Pitch 9 (5.13-R) is 100 feet of crimping ending with a technical roof and face. Only three bolts and a few worthless copperheads protect the entire pitch. The thought of pulling the crux 30 feet above the last bolt made us want to boot. Just two moves from the anchor Ryan’s foot popped off. Somehow he stabbed for a crimp and clipped the anchor, avoiding a 70-footer! He said it was the scariest moment of his life.
Pitch 10 (5.13-R), the hooking pitch, is similar with 100 feet of crimping with only five bolts for protection, two of which are right next to each other. The crux is only 10 feet above the final bolt, but the sustained 5.12 climbing in between the previous three bolts makes the potential for taking a 70-footer an unpleasant reality. I hadn’t done it on top-rope without a rest, so I was really gripped. I begged for mercy, crimped hard, and pulled it off. We were so stoked that our screams bounced all the way down the canyon. We finished the day with pitch 11 (5.12R) and both arrived at the bivy totally psyched that we hadn’t fallen.
Having the hardest and most dangerous pitches behind us was a major relief.
We celebrated with shots of whisky on our ledge. Neither of us had ever pushed that hard not to fall. We could have added bolts to make it safer, but that would have ruined the challenge. It would have left little to aspire to and certainly would have changed the character of the climb. By pushing ourselves to rise up and face those challenges, the rewards were deeply satisfying.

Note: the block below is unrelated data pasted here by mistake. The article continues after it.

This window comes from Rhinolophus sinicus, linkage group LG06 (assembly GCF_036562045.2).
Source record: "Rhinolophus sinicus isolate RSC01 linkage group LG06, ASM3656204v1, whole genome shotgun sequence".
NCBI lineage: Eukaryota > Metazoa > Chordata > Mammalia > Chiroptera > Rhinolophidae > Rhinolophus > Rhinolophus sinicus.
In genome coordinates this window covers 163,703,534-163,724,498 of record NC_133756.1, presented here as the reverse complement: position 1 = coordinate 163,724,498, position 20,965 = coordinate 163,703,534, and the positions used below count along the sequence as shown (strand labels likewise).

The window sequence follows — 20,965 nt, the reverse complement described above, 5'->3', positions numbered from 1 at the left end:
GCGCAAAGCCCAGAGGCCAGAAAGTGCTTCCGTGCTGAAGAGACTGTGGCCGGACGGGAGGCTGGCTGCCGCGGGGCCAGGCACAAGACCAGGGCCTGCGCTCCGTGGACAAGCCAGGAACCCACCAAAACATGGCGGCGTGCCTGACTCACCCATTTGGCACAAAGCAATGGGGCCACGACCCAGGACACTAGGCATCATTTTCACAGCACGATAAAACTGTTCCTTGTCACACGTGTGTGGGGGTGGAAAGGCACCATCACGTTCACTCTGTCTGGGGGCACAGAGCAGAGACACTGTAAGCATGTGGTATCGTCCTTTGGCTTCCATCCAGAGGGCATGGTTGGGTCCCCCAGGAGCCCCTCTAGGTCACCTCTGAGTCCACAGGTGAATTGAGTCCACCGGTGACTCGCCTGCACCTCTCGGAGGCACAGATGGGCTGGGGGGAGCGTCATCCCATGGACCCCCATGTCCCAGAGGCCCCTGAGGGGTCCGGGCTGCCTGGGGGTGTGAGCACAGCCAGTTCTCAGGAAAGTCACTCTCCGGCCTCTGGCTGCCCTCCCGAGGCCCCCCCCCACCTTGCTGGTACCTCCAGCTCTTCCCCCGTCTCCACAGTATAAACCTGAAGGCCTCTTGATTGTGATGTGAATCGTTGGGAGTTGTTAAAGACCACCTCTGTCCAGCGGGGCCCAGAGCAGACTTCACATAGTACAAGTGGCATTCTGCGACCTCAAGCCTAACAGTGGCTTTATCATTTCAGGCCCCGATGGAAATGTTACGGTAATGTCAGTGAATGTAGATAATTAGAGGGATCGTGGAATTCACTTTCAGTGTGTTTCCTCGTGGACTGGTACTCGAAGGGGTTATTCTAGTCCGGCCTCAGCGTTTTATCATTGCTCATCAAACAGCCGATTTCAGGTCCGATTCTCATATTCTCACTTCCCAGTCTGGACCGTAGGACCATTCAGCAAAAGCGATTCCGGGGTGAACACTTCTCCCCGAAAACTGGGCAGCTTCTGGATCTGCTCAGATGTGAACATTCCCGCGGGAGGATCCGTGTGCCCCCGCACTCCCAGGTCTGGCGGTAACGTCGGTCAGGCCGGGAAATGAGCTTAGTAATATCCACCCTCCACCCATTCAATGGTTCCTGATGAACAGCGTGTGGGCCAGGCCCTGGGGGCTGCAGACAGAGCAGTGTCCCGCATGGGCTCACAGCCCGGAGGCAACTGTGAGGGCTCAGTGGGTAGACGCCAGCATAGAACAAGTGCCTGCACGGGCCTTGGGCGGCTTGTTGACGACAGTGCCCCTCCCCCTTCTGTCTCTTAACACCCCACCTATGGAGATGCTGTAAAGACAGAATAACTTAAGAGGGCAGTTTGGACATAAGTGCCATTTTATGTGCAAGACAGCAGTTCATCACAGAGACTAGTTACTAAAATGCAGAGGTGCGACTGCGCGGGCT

The final day we rapped with two ropes to the ground and quickly climbed through pitch 5. It had been over a month since I led pitch 6 (5.12+) and I nearly fell off. Ryan and I then sent pitches 7 (5.12b) and 8 (5.11+) and jugged up to the top of our ropes on pitch 14. Two pitches later we topped out successful. By chance, Jimmy Newberry (from the first ascent), who’d just stopped by for a look into the canyon on his way home, shared the moment with us.
As far as free-aid goes, we think it’s got a place in the future. Applying free-aid to new routes, especially in the mountains, where cold and intense weather prevent free climbing, and aid climbing is too slow, may be its best application. Would a new route on Baffin Island done free-aid style receive praise or criticism? Is it right or wrong? I don’t know. Bryan Becker believes that “almost all climbing—unless you go at it shoeless, naked and unroped—is aid. All gear helps, assists, and aids us in our ascents of whatever medium and location we choose.”